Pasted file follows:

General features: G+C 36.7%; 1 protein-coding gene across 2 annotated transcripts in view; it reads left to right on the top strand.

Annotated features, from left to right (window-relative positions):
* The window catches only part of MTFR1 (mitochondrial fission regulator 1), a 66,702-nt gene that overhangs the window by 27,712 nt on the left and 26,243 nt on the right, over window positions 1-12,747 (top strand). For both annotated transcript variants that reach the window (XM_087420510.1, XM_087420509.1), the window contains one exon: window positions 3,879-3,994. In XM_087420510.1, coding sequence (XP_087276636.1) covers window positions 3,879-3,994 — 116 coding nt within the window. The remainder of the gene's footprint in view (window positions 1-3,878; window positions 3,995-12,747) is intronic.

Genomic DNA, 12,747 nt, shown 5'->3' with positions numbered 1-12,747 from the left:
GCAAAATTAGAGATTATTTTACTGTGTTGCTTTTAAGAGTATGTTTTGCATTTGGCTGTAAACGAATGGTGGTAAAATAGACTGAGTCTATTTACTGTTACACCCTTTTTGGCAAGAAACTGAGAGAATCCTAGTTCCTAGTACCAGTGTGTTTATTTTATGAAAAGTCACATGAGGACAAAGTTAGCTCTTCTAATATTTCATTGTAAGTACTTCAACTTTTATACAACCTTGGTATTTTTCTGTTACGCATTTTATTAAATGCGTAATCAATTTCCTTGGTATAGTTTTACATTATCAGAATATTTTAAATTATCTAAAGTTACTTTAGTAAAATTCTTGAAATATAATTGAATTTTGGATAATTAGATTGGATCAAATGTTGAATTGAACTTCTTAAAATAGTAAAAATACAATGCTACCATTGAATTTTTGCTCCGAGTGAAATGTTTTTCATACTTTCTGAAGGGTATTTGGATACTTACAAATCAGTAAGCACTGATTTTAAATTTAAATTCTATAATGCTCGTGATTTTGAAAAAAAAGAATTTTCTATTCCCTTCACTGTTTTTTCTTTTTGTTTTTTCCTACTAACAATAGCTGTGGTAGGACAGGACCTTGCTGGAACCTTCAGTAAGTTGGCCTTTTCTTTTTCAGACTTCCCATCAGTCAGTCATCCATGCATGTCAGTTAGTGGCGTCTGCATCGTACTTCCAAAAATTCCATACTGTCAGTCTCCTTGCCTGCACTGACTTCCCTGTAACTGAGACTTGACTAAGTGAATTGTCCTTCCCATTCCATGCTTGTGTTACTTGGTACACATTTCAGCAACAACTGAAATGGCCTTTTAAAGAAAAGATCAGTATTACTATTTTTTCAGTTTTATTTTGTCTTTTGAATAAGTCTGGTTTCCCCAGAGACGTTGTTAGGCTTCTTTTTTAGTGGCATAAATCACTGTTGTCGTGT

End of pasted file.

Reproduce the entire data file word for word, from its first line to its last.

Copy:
General features: G+C 36.7%; 1 protein-coding gene across 2 annotated transcripts in view; it reads left to right on the top strand.

Annotated features, from left to right (window-relative positions):
* The window catches only part of MTFR1 (mitochondrial fission regulator 1), a 66,702-nt gene that overhangs the window by 27,712 nt on the left and 26,243 nt on the right, over window positions 1-12,747 (top strand). For both annotated transcript variants that reach the window (XM_087420510.1, XM_087420509.1), the window contains one exon: window positions 3,879-3,994. In XM_087420510.1, coding sequence (XP_087276636.1) covers window positions 3,879-3,994 — 116 coding nt within the window. The remainder of the gene's footprint in view (window positions 1-3,878; window positions 3,995-12,747) is intronic.

Genomic DNA, 12,747 nt, shown 5'->3' with positions numbered 1-12,747 from the left:
GCAAAATTAGAGATTATTTTACTGTGTTGCTTTTAAGAGTATGTTTTGCATTTGGCTGTAAACGAATGGTGGTAAAATAGACTGAGTCTATTTACTGTTACACCCTTTTTGGCAAGAAACTGAGAGAATCCTAGTTCCTAGTACCAGTGTGTTTATTTTATGAAAAGTCACATGAGGACAAAGTTAGCTCTTCTAATATTTCATTGTAAGTACTTCAACTTTTATACAACCTTGGTATTTTTCTGTTACGCATTTTATTAAATGCGTAATCAATTTCCTTGGTATAGTTTTACATTATCAGAATATTTTAAATTATCTAAAGTTACTTTAGTAAAATTCTTGAAATATAATTGAATTTTGGATAATTAGATTGGATCAAATGTTGAATTGAACTTCTTAAAATAGTAAAAATACAATGCTACCATTGAATTTTTGCTCCGAGTGAAATGTTTTTCATACTTTCTGAAGGGTATTTGGATACTTACAAATCAGTAAGCACTGATTTTAAATTTAAATTCTATAATGCTCGTGATTTTGAAAAAAAAGAATTTTCTATTCCCTTCACTGTTTTTTCTTTTTGTTTTTTCCTACTAACAATAGCTGTGGTAGGACAGGACCTTGCTGGAACCTTCAGTAAGTTGGCCTTTTCTTTTTCAGACTTCCCATCAGTCAGTCATCCATGCATGTCAGTTAGTGGCGTCTGCATCGTACTTCCAAAAATTCCATACTGTCAGTCTCCTTGCCTGCACTGACTTCCCTGTAACTGAGACTTGACTAAGTGAATTGTCCTTCCCATTCCATGCTTGTGTTACTTGGTACACATTTCAGCAACAACTGAAATGGCCTTTTAAAGAAAAGATCAGTATTACTATTTTTTCAGTTTTATTTTGTCTTTTGAATAAGTCTGGTTTCCCCAGAGACGTTGTTAGGCTTCTTTTTTAGTGGCATAAATCACTGTTGTCGTGT